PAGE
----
The problem is today's electronics. Although miniturization makes everything smaller and easier to put into a Faraday cage, miniturization works in favor of EMP. Every transistor, capacitor and condenser acts an absorbent of electrical energy. However, the smaller they get---and they have became exponentially smaller compared to the vacuum tubes and even solid state transistors of the seventies---the far less they can absorb energy. Each component has a threshold of absorbing energy before they are upset or fried. Today, with COTS, you're dealing with transistors that are sized in fractions of a micron, compared to something you can once hold between two fingers.

    Another reason that works for EMP is that today's systems being much more complicated, have a lot more pathways all around the circuit board and chip itself. These pathways acts like a receiving EMF array, and the more pathways around, the greater the receptivity.

    Much of the "hardening" we see is against cosmic ray interference, as well as against ECM measures. If you are hardening against massive EMP, nothing is going to get certified. Requirements have to be balanced against reasonable and plausible threats, so the systems can get certified. Given that EMP is not a likely threat, especially since we are no longer playing a Cold War scenario, such requirements may have been pushed aside. Everything is a compromise in this world.

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    Norfolk is offline Junior Member
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    Re: The Dreadnaught Factor

    Here's a nice, short, and sweet article from 2005 about EMP threats expected around 2010. It's simple, but a good solid and quick read:

    http://stinet.dtic.mil/cgi-bin/GetTR...c=GetTRDoc.pdf

    Basically it says that by 2010 there may be three major types of EMP weapons available or imminent from nukes to microwaves to two different types of non-nuke bombs (in convenient suitcase or projectile sizes). It lists two major forms of EMP-hardening: Grounded Metallic Shields for Static Installations and (as Crobato mentioned) Faraday Cages for Mobile Systems. The paper goes on to say that most of the electronics on tactical (and some of the strategic) platforms are not EMP-hardened, rendering Network-Centric Warfare subject to relatively easy neutralization by comparativley cheap and easy-to-use EMP weapons expected to be available and proliferating around 2010 or so. A few hypothetical scenarios round out the rest of the paper giving examples of what effects might be expected with the use of EMP weapons.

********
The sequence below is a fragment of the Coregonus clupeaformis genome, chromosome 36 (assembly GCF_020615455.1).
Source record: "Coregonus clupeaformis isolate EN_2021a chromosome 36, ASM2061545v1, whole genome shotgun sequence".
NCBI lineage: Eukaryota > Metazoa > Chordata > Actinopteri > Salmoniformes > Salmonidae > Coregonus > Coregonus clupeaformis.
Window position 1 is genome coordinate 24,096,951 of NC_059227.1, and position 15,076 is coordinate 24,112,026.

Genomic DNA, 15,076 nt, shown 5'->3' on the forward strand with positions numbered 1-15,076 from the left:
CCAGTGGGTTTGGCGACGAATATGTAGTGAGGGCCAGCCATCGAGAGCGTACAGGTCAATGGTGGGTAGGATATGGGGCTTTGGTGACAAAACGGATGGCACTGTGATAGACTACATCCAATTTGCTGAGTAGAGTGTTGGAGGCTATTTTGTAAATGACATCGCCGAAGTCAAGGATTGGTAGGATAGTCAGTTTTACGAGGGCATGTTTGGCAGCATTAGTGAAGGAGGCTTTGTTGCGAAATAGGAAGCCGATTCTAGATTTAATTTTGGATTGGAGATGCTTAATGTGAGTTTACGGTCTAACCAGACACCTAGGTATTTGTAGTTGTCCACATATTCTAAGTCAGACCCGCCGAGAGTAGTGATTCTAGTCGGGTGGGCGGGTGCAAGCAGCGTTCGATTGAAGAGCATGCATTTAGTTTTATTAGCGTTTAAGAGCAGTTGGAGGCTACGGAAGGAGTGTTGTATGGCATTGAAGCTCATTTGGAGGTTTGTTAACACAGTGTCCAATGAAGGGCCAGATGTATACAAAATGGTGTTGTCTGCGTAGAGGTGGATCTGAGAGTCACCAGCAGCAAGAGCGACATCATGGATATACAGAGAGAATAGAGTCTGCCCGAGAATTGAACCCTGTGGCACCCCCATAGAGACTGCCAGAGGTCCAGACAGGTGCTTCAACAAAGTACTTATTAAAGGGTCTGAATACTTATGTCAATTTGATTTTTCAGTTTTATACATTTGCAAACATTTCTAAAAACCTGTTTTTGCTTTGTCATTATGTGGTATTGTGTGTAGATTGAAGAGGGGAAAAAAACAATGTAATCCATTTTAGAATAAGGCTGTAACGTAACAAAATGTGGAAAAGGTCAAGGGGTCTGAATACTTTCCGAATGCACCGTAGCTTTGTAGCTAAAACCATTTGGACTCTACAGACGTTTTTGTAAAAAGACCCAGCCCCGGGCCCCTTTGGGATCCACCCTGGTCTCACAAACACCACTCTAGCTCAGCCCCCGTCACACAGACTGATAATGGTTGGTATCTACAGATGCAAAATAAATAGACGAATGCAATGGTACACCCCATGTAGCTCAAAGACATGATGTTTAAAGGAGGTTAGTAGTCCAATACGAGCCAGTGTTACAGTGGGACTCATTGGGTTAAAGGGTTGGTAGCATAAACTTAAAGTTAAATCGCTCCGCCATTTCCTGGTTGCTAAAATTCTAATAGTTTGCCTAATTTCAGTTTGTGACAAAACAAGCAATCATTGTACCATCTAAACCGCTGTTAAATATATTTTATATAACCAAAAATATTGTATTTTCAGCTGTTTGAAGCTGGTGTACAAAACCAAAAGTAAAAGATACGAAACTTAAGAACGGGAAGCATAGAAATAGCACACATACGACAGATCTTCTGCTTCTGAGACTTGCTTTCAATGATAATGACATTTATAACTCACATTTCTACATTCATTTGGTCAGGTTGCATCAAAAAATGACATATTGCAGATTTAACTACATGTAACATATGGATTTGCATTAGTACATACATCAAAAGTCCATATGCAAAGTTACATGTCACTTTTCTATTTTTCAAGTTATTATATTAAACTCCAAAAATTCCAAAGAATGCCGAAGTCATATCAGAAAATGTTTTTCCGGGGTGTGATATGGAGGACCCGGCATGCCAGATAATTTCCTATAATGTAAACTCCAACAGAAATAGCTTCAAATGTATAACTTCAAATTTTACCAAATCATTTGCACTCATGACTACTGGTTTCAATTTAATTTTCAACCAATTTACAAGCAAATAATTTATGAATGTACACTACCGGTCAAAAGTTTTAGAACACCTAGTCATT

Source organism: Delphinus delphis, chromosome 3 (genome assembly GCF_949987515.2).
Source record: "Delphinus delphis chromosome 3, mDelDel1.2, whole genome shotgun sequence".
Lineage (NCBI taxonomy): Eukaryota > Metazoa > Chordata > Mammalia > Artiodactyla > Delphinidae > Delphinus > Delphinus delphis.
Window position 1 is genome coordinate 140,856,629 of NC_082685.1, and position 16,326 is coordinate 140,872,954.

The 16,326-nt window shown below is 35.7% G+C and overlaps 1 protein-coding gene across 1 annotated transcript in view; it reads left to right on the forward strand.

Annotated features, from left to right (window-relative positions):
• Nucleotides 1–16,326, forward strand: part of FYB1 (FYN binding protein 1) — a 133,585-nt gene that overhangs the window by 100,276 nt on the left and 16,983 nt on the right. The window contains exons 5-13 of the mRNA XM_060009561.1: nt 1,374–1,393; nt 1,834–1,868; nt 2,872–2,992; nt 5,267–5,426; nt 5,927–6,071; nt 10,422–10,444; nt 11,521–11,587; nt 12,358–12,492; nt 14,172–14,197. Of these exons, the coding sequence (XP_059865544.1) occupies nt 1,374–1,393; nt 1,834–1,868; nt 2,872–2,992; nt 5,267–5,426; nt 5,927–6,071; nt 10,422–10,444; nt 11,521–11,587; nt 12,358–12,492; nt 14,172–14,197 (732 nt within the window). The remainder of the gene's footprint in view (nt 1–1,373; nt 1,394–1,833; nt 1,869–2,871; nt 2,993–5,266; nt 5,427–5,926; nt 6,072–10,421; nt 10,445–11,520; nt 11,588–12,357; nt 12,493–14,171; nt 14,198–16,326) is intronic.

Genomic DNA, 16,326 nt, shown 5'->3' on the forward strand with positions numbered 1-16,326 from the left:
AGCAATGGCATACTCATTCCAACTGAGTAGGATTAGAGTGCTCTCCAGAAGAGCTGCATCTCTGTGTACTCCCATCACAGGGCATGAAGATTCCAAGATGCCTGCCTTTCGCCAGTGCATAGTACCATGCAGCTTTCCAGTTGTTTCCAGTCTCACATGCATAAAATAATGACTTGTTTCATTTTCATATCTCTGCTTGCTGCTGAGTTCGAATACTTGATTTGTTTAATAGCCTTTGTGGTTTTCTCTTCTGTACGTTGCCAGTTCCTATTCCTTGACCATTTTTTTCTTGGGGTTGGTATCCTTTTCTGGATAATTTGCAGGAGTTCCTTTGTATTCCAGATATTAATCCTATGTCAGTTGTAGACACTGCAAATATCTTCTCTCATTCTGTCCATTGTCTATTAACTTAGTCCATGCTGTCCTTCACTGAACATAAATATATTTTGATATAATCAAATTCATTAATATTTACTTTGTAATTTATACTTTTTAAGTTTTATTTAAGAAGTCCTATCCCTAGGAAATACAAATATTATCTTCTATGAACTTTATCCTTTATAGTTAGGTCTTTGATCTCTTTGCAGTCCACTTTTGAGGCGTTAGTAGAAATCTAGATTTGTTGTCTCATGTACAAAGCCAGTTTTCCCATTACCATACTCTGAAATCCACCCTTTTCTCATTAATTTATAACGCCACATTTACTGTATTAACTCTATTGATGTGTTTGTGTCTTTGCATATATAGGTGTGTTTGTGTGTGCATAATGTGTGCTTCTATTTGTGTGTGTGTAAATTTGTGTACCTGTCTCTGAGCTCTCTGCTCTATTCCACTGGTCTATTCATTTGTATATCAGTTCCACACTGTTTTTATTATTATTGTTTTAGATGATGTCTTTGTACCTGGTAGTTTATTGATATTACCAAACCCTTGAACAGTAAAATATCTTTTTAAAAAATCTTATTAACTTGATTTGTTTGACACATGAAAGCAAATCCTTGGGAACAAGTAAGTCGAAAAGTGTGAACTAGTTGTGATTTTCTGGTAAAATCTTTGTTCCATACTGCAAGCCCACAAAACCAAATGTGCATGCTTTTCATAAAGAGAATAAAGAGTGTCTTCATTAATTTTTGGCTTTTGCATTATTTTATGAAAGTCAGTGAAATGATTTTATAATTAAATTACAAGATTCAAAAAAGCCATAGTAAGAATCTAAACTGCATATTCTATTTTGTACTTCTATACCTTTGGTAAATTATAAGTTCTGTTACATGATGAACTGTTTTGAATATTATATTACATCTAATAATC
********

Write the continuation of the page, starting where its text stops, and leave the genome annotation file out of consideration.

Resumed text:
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    IDonT is offline Junior Member
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    Re: The Dreadnaught Factor

    Certainly, any nation that successfully fielded an EMP weapons will negate the US electronic capability. This weapon could put everyone back to square one in terms of weapons production - much like the dreadnaught did.

    My main concern is this: what is the ease of retrofitting EMP defence systems on CURRENT U.S. weapons? Furthermore, this ease should be compared to the ability of the EMP weapon maker to fitting EMP defense on their own forces. IF the US cannot adequately fit EMP defence on its current forces and is FORCED to build from scratch, new weapon systems in order to address the EMP threat, then yes the EMP has a dreadnaught factor. However, If the US can easily retrofit the majority of its weapon system with EMP defenses, then its military lead is not threatened.

    The Dreadnought factor, as I define it, is a weapon system that renders other weapons before it obsolete. The current power that invested heavily on such weapon system will be force to start from square one hence surrendering its head start and thus making it vulnerable to an arms race.

    Example - US has 12 super carriers, no one has another one. For another nation to compete in an arms race with the US in carrier terms, it has a 0-12 disadvantage. For every one they put down, the US can put down another one. So the carrier numbers would be 1-13, 2-14, etc. IF somehow the carriers became obsolete, and a new weapon system takes its place, then they start out at the same footing, thus making the US vulnerable to an arms race.

    IMO stealth technology has a greater potential to be a dreadnaught factor than EMP. Its harder to conceptualized because it benefits the current superpower. Stealth technology renders conventional integrated airdefence systems obsolete. BUt that is another post.